Top Moments of the CNN 'Undercard' Republican Debate

12_15_Debate_Undercard
Republican U.S. presidential candidates (L-R) former Governor George Pataki, former Governor Mike Huckabee, former Senator Rick Santorum, and Sen. Lindsey Graham pose together before a forum held for lower polling candidates ahead of the Republican presidential debate in Las Vegas, Nevada December 15. Reuters

The Republican presidential hopefuls have gathered together Tuesday for the final debate before February's nominating caucuses in Iowa. For candidates lagging behind in the polls, Tuesday night's contest presented one final opportunity to present clear contrasts for voters faced with a crowded field.

Related: How to Watch the Republican Debate

Each of the four previous GOP debates has been divided into two events: an "undercard" debate for low-polling candidates, and a main event for the higher-polling candidates. On Tuesday night, four candidates failed to qualify for the main stage: former Arkansas Governor Mike Huckabee, former Pennsylvania Senator Rick Santorum, former New York Governor George Pataki and South Carolina Senator Lindsey Graham.

Candidates needed to meet one of three polling criteria to be invited to the main stage, CNN said : an average of at least four percent nationally or an average of three-and-a-half percent in New Hampshire or Iowa, the two earliest nominating states.

As expected, the debate moderators opened on national security. The moderator, CNN's Wolf Blitzer, asked the candidates to take a stance of the Republican front-runner Donald Trump's proposed plan to restrict all Muslims from entering the United States temporarily.

Graham was adamant that such a move would be a mistake: "Donald Trump has done the one single thing you cannot do: declare war on Islam itself. ISIL [the Islamic State militant group] would be dancing in the streets, they just don't believe in dancing," he said.

Santorum took a harder line. "Not all Muslims are jihadists," Santorum said, but "all jihadists are Muslims. That's a reality." Santorum added that, " Islam is different. Islam is not just a religion, it is a political governing structure...the idea that that is protected under the first amendment is wrong."

"That's exactly right," Huckabee agreed.

Even Pataki took a rightward stance of Graham, linking Tuesday's closure of schools in Los Angeles after a terror threat was received, regarded by the FBI and NYPD as having been a hoax, to Islamic terrorism. Pataki also argued that police surveillance of New York Muslims had prevented "dozens and dozens of attacks in New York." That claim is disputed by the NYPD.

But Graham shot back that the U.S. needs to be more open to Muslims, not less. "The only way we're going to win the war against radical Islam is for the world to unite," he said. "Muslims have died by the thousands fighting this hateful ideology."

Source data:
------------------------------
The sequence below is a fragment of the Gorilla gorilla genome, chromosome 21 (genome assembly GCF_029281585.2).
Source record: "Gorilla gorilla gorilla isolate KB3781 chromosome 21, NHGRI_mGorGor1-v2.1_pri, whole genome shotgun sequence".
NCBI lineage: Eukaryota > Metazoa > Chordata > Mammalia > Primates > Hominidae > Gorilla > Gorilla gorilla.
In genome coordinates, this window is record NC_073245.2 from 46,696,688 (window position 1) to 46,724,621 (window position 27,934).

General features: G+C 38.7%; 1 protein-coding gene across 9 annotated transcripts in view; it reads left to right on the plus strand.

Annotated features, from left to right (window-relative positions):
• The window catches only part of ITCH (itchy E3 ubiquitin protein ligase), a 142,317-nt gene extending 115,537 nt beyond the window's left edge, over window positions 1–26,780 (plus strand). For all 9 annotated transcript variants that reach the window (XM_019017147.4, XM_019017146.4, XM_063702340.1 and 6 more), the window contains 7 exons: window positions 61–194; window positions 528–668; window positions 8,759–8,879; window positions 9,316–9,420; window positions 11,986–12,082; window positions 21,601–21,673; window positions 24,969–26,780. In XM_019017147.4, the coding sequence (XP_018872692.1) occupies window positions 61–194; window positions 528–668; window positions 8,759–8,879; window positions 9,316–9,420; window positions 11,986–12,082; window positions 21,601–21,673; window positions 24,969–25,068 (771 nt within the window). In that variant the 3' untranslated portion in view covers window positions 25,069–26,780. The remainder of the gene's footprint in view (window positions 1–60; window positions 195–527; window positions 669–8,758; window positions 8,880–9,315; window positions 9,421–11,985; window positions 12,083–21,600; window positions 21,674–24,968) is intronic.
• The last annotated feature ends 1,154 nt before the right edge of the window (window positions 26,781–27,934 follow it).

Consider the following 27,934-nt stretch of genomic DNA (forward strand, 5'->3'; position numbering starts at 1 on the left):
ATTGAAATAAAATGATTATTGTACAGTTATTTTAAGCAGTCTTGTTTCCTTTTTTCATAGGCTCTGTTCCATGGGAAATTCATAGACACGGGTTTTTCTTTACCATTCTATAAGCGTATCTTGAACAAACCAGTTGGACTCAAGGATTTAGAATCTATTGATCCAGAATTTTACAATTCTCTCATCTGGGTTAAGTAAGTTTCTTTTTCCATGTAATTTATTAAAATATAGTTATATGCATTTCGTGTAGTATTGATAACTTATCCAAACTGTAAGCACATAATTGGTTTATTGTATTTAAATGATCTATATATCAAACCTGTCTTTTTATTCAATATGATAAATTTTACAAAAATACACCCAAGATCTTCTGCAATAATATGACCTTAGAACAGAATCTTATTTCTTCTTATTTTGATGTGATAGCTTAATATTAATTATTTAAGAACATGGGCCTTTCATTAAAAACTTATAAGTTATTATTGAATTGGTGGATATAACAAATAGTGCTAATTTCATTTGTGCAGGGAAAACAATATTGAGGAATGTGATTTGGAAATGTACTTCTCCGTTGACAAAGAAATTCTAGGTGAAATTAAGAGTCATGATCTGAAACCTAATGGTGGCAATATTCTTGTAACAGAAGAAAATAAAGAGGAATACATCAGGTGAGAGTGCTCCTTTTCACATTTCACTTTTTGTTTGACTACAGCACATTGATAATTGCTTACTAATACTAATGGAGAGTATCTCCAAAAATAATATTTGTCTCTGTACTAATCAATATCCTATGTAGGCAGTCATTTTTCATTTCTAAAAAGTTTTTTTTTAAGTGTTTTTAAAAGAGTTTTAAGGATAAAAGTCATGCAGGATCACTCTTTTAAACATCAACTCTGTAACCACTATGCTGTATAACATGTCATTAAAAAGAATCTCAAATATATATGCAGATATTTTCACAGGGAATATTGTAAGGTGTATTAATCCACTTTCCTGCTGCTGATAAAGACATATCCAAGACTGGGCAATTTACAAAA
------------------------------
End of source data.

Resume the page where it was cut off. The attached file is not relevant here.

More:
"Leave the faith alone. Go after the radicals that kill us all," he added. "The bottom line is, we're at war."

On the question of whether they would support Donald Trump if he becomes the nominee, the candidates were diffident.

"I'd rather him be president than Hillary [Clinton] be president any day," Huckabee said. Graham said he would support whoever the eventual nominee is, but might "sleep in on that day" if it's Trump.

On the topic of what to do about Russian President Vladimir Putin, the candidates were in agreement: he is not to be trusted. "Russia is not our friend," Pataki said.

"I'm not afraid of a guy riding around on a horse without a shirt," Graham said in reference to an oft-shared photograph of Putin. "The guy's got a pair of twos and we've got a full house, and he's walking all over us."

Santorum argued the U.S. should establish a no-fly zone in Syria to limit Russian influence there. Asked by moderators if he was prepared to enter a war with Russia over such a policy, Santorum said, "I don't think it's a war with Russia any more than Turkey went to war with Russia when Turkey shot down a plane," a reference to Turkey's downing of a Russian warplane in November.

All of the candidates took the opportunity to criticize the Obama administration. "The biggest mistake Obama made was drawing a red line," Graham said. "Assad crossed it, he's still standing."

Speaking on the Syrian refugee crisis, Santorum said leaders shouldn't take people out of the region and move them to the U.S. Instead, he said, there needs to be refugee camps within the region and the installation of a no-fly zone. "The last thing we need to do is relocate moderate Muslims," he added.

Pataki, who reminded viewers he was the governor of New York City during the attacks on September 11, 2001, said allowing Syrian refugees into the U.S. would put "terrorists living amongst us, looking to carry out attacks." And Huckabee said leaders should send the refugees to Chappaquiddick on Martha's Vineyard in Massachusetts, the Upper West Side in Manhattan and the South Lawn of the White House.

Continuing with the conversation that focused heavily on terror and national security, Graham in his closing remarks said the next commander-in-chief is going to be a "wartime president." He said he previously called for American troops on the ground, but no one came forward: "We've spent a lot of carnage to get 'em to where I've always been."

Top Moments of the CNN 'Undercard' Republican Debate | U.S.